I think the information security and logistical questions involved in raven messenger systems are really fun to think about.
For example, in Davis I ACoK, Stannis sent every raven on Dragonstone (117) to a widely dispersed group of lords to spread the accusation of incest. A lot of people know about it and are talking about it by the end of the book, implying a forwarding mechanism from those who got the letter either gossiping about it in their own letters to their neighbors or duplicating the message and passing it along. Stannis also has the letters delivered to the coasts en masse by ship, which could be more reliable but slower, and is limited by access to waterways. People use messengers carrying written messages on horseback and envoys to deliver messages verbally to convey things more personally or securely.
As you said recently, if you want to get a message to a specific lord, but you don’t have a raven for their seat, you’d have to get it to someone who probably does have a raven designated for them.
All of these methods and their lack of certainty make for interested information security questions. You can’t know for sure who among your contacts will have their contact, so a message may be lost not to weather or the dangers of the road but to being bounced around from castle to castle. You can’t be certain of passing information in any concrete window of time. You can’t know for sure your message is forwarded unless your intermediary gives notification of receipt and forwarding. Your message may have never been received unless you get a response.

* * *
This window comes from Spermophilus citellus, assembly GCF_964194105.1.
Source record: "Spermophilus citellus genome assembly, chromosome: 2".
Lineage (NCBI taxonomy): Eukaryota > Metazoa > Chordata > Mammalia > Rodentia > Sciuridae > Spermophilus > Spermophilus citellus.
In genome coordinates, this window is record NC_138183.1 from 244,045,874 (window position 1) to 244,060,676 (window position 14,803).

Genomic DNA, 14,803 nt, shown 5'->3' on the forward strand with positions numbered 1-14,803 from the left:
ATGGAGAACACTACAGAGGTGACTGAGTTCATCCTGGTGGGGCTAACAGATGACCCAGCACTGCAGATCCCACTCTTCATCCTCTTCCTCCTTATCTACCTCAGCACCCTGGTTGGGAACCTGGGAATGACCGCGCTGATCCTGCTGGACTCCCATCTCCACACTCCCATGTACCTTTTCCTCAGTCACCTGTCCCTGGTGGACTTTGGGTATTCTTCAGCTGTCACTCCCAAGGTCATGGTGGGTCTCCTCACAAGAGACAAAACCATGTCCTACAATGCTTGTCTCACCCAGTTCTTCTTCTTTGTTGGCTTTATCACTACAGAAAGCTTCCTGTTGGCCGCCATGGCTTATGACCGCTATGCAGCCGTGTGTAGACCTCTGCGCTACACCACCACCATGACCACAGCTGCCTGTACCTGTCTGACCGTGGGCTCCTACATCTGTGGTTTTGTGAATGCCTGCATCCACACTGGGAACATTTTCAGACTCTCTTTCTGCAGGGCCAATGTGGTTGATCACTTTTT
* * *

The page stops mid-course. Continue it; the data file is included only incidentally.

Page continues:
Your seal is an attempt to prevent breach of secrecy between you and recipient, but it could be forged or carefully jimmied by someone other than the addressee. As we see in Davos IV ADwD and with the Karstark/Dreadfort maester with Stannis, maesters can’t necessarily be counted on to be neutral or loyal to their lord or seat. If the lord you are sending to is illiterate or functionally illiterate, or if you are, you’re dependent on whoever’s taking dictation/reading your letters out loud to do it faithfully.
In the Information Age, it’s hard to grok the uncertainty inherent in these forms of communication. From a worldbuilding perspective, it’s really interesting to consider ciphers and security measures to counter these issues, and the way that personal authentication like sending a ring known to be yours along with a message become important cultural factors.
But, like, in addition to security, there’s also the question of the simple length of the message. You can send a short note easily, even a full page is probably not a problem – but long messages with multiple pages? Ravens can be pretty large birds, but every additional page makes it more difficult for them to fly, and less likely for the message to arrive. Big detailed maps aren’t getting sent either. So besides ciphers and security seals, if raven messages were fully worldbuilt you’d expect the maesters to develop a compression algorithm, to fit the most words and images possible in the smallest amount of paper possible. (Hat tip to Terry Pratchett and the way he worldbuilt the Discworld’s clacks system.)